The concept of allegory derives from the Latin allegoria and this, for its part, from a word of Greek origin. The notion allows mention to be made of that fiction in which an idea, phrase, expression or sentence has a different meaning from the one exposed. Likewise, those literary materials or artistic creations that have allegorical character are known as allegory.
Explained by Digopaul, an allegory can be understood, in this sense, as an artistic theme or a literary figure used to symbolize an abstract idea from resources that allow it to be represented, either by appealing to individuals, animals or objects. To cite an example: the image of a skull with two crossed bones constitutes an allegory of piracy. On the other hand, a blind woman with a scale represents justice.
It should be noted that the allegories are not limited to being solitary literary figures. Many times, they are part of a rhetorical procedure of greater magnitude, with a structure of metaphorical images that can give rise to complete works. Thus, the allegory makes possible the transmission of knowledge through reasoning by analogy.
In poetry, this resource has been widely used and in some cases covers the entire work. The use of various metaphorical images, connected in an organic and subtle way, can result in the representation of a complex idea or a real life experience, prompting reasoning through analogies.
In the realm of fine arts, an allegory is a representation of abstract thoughts from individual figures, groups of figures, or attributes. Bosco and Botticelli, for example, are two artists who have created allegories of great public recognition.
There are also allegorical sculptures, which symbolize and mainly personify abstract ideas, through the use of human figures and their posture, gestures and clothing to express social values and other concepts without the need for the word. This type of art can be found in works dating from the 16th century. Images such as fame, victory, hope and time, as well as Christian virtues, have been represented in this way.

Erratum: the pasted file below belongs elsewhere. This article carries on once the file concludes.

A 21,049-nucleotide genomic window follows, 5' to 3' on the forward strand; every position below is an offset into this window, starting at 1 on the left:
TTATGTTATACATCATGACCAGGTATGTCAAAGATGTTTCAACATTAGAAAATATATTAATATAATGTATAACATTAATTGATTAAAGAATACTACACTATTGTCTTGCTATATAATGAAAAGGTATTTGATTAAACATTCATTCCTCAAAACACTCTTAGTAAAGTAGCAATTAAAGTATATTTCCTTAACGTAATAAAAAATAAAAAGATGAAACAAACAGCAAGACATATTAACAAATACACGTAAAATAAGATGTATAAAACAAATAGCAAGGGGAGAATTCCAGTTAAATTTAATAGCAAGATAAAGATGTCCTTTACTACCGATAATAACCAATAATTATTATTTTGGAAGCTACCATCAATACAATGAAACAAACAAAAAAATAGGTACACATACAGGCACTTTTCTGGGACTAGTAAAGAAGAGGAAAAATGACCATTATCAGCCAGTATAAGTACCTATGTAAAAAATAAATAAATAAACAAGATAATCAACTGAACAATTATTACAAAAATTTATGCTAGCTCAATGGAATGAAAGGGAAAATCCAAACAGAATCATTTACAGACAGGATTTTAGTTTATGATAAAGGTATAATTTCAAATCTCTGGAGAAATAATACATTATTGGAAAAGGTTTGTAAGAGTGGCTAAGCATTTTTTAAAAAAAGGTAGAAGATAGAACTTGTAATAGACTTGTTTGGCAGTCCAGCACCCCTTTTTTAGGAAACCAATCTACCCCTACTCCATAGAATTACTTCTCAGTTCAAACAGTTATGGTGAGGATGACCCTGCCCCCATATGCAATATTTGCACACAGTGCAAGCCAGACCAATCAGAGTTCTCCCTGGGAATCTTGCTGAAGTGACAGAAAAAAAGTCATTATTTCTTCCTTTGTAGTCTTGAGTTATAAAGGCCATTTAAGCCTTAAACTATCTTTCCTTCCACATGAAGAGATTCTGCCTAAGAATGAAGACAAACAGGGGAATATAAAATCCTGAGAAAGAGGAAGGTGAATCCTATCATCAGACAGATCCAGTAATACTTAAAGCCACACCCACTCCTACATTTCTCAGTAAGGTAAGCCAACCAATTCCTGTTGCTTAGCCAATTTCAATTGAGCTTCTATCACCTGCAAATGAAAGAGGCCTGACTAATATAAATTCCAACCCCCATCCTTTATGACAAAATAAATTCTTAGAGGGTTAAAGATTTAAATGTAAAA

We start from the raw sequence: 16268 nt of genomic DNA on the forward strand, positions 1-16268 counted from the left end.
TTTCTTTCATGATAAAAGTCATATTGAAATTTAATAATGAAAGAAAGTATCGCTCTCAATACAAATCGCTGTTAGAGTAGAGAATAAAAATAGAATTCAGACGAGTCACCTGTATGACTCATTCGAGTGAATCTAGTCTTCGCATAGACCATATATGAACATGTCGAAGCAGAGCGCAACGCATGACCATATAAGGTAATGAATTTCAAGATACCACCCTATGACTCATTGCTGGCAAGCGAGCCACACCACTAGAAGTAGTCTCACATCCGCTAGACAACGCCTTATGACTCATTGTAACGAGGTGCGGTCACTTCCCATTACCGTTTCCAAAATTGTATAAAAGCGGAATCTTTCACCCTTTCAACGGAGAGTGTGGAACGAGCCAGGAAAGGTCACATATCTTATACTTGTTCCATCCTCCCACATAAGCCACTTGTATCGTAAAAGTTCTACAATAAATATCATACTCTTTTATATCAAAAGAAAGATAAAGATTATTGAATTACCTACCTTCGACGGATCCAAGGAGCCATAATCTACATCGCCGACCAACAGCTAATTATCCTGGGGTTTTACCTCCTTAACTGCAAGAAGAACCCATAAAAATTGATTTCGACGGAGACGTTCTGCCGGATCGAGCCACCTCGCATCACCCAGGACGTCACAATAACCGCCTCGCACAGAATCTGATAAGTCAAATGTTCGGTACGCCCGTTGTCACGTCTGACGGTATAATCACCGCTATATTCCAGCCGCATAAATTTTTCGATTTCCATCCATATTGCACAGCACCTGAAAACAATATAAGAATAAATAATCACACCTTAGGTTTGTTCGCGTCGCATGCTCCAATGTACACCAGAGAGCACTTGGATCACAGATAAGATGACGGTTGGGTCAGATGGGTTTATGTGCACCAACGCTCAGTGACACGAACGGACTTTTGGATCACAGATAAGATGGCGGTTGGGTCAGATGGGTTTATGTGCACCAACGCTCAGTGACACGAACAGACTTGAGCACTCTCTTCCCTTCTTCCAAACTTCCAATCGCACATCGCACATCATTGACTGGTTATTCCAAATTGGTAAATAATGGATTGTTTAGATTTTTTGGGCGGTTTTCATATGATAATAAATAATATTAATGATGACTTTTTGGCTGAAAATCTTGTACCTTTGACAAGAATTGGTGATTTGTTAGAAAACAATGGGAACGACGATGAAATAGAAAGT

On the other hand, allegorical cars are a fundamental element of carnivals and parades. Basically, these are vehicles whose designs represent the diverse ideas, customs, values of the event and its participants. Variable numbers of people travel over them, generally wearing costumes according to the theme, bringing to life historical, mythological characters, or reflecting countless figures and concepts.
The construction of these cars requires a lot of creativity and teamwork. Usually, in the case of events that are repeated every year, people start the design of the next parade as soon as the previous one is finished. There are twelve months of searching for ideas, colors, motifs, as well as materials and methods to achieve the necessary solidity; Certain tours are very extensive and it is important that the car is kept intact from start to finish. In addition, you must present one or more easily accessible entrances, as parades do not always remain on the vehicle all the way.
A broad allegory is one that understands life under the shapes of a chessboard. Black squares symbolize night, while white squares represent day. The people, meanwhile, are just pieces with limited movement. This allegory offers an insight into the hierarchical situations that exist in society.
Another, also known, compares the lives of human beings with rivers, trying to argue that, although they all have different courses and flows, they end up in the same place: the sea, which symbolizes death.